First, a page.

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Ringu any bells?
A region 2 DVD review of UNBORN BUT FORGOTTEN / HAYANBANG by Slarek

Followers of Far Eastern horror cinema are well used to seeing their ideas stolen and regurgitated, initially by Hollywood, but increasingly by the very countries that gave birth to the works being pilfered from. We genre fans learn to tolerate quite a bit, but Chang-jae Lim's Unborn but Forgotten [Hayanbang] really pushes its luck. It's essentially a Korean reworking of FeardotCom, William Malone's tawdry beat-the-official-remake-to-the-post retooling of Hideo Nakata's seminal 1998 Ringu, which has already been remade in Korea in 1999 as Ring Virus. The passing of time has not helped matters, with the plundering from the Ringu pot becoming increasingly a sign that the ideas bank has run dry.

Lim makes no attempt to disguise the borrowings and little effort to adapt them. Consider the following. In Ringu, young female TV journalist Reiko Asakawa investigates a series of mysterious deaths involving young people who expired a few days after watching a supposedly haunted video tape. In Unborn But Forgotten, young female TV producer Su-jin Han investigates a series of mysterious deaths involving pregnant women who expired a few days after visiting a strange web site. In Ringu the ante is upped when Reiko herself sees the video tape and the phone immediately rings, signifying that her time too may soon be up. In Unborn But Forgotten the ante is upped when the pregnant Su-jin clicks on the mysterious web site and starts having visions, signifying that her time may soon be up. In Ringu, Reiko enlists the help of her ex-husband and the two find themselves in a race to uncover the secret of the tape before she falls victim to its curse. In Unborn But Forgotten, Su-jin enlists the help of detective Choi and the two find themselves in...well, you get the idea.

Despite this rather precise recycling, the development is plodding and lacks the the screw-turn provided in Ringu when the tape is also viewed by Reiko's young son, as well as Nakata's enviable skill at storytelling and building atmosphere. And despite a couple of half-effective moments, the scares just aren't that scary, and in the case of the closed-eye doll that suddenly opens its eyes, both predictable and old-hat. The nearest the film came to even giving me the smallest of creeps was when Su-jin ventures into an attic crawlspace with only a torch for illumination, the sort of restricted-vision wandering into the unknown that always winds me up a little.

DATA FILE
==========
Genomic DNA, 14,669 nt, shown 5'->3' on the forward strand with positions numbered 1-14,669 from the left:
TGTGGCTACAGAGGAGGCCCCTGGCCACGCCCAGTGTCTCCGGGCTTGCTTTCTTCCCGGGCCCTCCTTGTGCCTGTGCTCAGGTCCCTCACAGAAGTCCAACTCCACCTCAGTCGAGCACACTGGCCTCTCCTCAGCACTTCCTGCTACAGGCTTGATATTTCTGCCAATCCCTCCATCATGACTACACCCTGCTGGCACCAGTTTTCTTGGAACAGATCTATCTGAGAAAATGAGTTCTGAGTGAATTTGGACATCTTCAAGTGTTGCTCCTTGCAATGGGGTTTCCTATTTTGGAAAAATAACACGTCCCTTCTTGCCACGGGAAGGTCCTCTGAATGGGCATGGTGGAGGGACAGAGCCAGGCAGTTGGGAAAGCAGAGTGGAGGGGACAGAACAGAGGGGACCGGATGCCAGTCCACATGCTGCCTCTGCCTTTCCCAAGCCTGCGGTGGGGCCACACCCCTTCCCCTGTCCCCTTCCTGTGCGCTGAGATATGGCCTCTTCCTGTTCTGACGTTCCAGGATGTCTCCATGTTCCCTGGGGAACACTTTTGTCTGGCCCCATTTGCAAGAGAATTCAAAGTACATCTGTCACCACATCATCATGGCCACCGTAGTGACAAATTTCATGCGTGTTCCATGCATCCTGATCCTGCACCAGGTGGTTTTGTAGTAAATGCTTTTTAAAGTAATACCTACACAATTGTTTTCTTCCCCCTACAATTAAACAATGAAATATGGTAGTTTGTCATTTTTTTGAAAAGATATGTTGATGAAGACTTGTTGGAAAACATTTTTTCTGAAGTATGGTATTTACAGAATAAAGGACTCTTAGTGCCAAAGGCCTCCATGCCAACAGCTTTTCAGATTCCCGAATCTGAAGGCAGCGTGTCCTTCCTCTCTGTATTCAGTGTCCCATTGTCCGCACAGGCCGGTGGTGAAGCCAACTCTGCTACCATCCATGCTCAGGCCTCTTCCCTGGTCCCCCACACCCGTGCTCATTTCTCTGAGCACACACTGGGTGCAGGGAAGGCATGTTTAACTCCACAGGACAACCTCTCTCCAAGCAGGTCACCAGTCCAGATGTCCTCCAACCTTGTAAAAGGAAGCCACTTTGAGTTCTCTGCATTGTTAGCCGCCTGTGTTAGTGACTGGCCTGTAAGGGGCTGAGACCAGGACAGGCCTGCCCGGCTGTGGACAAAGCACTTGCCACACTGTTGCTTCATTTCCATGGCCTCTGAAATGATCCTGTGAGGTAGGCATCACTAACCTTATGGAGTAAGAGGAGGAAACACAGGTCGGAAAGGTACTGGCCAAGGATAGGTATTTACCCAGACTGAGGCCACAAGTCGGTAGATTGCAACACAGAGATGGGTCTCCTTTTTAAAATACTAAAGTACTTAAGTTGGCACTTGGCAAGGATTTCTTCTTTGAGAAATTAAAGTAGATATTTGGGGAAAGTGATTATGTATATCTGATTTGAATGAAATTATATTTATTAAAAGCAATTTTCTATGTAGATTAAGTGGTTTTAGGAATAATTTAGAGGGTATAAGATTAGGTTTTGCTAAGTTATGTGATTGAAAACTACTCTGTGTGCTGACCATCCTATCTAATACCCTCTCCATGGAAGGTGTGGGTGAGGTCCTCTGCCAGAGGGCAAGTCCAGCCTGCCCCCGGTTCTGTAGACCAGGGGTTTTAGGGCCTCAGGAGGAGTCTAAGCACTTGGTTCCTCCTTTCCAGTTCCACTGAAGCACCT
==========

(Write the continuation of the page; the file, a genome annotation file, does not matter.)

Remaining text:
I've seen three Asian horror movies in the past week (all released under Tartan's Asian Extreme banner) and all are guilty of various degrees of pilfering, but at least Inner Senses and Cello had ideas of their own and were smartly enough made to prompt a degree of forgiveness. Unborn But Forgotten doesn't so much borrow as rip off, and not just from Nakata's and Malone's films either – hints of The Others, It's Alive and even The Shining are not too hard to spot, while the style of the opening title sequence has been blatantly diluted from David Fincher's Se7en. Asian horror completists will want to add it to their viewing list nonetheless, but they are likely to find that this time they really have seen it all before.

sound and vision

The 1.85:1 anamorphic transfer here is in some ways typical of how Far Eastern horror too often looks on UK DVD – not bad, but not great. Colour is slightly off in places, sharpness loses out a tad to grain, there is some occasional edge and pattern shimmering, and the contrast is sometimes on the heavy side, resulting in a loss of shadow detail, some of which may be down the NTSC to PAL conversion. Slightly more curious is the occasional feeling that the picture is slightly squashed up vertically – this struck me more than once, but on checking circles (when they did appear) they seemed fine.

Of the three available soundtracks – stereo 2.0, 5.1 surround and DTS surround, all original Korean – it's the surround tracks that work best, with the expected musical shouts of "Boo!" considerably louder here, and the atmospheric effects and music more inclusive. The surrounds are not used to the degree they are in some Asian horrors.

extra features

On the Set (59:23) is a lengthy assembly of behind-the-scenes footage, stuck together without any real eye for structure or ear for sound continuity. I find any such footage interesting, but the formless and rambling nature of this one does make you yearn for it to be handed to an editor who would probably have cut it down to about ten useful minutes and begged the director and actors to actually go on camera to talk about what they were doing. Most of the dialogue is subtitled in English.

The Original Korean Trailer (1:43) is in slightly grubby shape and cheekily uses the term "Something New" to describe a product that is anything but.


Not much to say here, another mediocre rip-off of one of the defining films in modern horror on a distinctly average DVD. You've been warned.

Unborn But Forgotten

South Korea
91 mins
Chang-jae Lim
Jun-ho Jeong
Eun-ju Lee
Ji-yu Kim
Seong-Yong Kye

DVD details
region 2
1.85:1 anamorphic
Dolby 2.0 stereo
Dolby 5.1 surround
DTS 5.1 surround
subtitles .
Making-of featurette
release date
4 December 2006
review posted
13 December 2006

See all of Slarek's reviews